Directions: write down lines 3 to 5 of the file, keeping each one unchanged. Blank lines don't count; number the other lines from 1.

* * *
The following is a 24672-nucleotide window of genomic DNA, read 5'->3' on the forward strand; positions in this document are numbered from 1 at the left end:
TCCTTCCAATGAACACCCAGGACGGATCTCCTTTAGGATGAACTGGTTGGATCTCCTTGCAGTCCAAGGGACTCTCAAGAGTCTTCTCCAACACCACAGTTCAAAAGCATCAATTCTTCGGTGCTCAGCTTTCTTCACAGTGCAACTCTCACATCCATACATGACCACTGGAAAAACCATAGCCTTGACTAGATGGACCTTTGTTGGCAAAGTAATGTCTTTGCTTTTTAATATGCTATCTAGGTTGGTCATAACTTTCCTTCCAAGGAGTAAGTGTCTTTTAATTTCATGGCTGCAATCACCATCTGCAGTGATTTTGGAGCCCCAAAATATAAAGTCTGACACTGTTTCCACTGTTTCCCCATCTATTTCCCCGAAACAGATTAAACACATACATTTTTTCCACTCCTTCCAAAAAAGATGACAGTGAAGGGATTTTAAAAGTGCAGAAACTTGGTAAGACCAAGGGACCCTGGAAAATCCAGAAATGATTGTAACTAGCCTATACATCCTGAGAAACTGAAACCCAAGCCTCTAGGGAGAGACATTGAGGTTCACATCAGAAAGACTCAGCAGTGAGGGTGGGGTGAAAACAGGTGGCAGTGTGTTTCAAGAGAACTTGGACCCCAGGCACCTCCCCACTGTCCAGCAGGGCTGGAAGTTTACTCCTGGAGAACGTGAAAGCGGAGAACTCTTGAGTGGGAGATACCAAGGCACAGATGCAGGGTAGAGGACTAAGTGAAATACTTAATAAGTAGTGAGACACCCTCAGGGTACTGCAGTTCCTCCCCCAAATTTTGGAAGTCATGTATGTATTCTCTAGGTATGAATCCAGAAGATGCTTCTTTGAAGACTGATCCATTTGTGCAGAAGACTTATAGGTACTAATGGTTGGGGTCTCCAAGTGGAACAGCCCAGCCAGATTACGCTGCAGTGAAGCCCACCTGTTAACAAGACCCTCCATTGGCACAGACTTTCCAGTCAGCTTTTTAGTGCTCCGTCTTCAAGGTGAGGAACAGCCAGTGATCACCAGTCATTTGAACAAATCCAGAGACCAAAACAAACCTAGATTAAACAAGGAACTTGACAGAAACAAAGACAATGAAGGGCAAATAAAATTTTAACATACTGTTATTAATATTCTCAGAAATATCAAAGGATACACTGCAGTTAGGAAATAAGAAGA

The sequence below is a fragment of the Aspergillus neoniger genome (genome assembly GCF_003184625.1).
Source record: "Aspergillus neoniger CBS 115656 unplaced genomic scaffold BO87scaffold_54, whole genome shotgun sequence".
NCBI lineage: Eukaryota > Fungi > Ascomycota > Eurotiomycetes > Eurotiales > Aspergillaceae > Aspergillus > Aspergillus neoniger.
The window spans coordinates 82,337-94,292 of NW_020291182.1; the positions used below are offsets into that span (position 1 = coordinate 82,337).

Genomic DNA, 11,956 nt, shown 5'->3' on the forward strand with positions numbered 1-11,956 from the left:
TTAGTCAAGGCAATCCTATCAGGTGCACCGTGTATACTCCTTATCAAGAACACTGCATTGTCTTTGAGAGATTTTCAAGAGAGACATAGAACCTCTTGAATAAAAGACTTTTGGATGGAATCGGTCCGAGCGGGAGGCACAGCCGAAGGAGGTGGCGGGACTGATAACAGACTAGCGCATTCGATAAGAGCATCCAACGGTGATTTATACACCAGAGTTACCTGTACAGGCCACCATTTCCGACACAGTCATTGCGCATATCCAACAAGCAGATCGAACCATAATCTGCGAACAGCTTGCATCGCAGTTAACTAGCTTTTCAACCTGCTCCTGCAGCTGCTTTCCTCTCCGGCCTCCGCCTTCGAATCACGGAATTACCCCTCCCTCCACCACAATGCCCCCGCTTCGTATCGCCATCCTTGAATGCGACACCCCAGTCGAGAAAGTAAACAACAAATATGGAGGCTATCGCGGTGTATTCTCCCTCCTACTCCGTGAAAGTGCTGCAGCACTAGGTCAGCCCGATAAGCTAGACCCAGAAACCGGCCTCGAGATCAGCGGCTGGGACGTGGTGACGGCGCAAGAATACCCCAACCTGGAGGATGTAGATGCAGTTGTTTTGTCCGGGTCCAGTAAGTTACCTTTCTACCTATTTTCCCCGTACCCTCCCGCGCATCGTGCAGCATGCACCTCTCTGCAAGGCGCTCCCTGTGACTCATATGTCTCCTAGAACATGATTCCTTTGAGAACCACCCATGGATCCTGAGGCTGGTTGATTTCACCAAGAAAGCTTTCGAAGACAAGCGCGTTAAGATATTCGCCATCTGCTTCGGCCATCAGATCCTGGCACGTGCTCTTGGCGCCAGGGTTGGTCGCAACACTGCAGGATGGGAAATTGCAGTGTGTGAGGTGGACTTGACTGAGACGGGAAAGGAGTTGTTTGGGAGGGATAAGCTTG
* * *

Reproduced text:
The sequence below is a fragment of the Aspergillus neoniger genome (genome assembly GCF_003184625.1).
Source record: "Aspergillus neoniger CBS 115656 unplaced genomic scaffold BO87scaffold_54, whole genome shotgun sequence".
NCBI lineage: Eukaryota > Fungi > Ascomycota > Eurotiomycetes > Eurotiales > Aspergillaceae > Aspergillus > Aspergillus neoniger.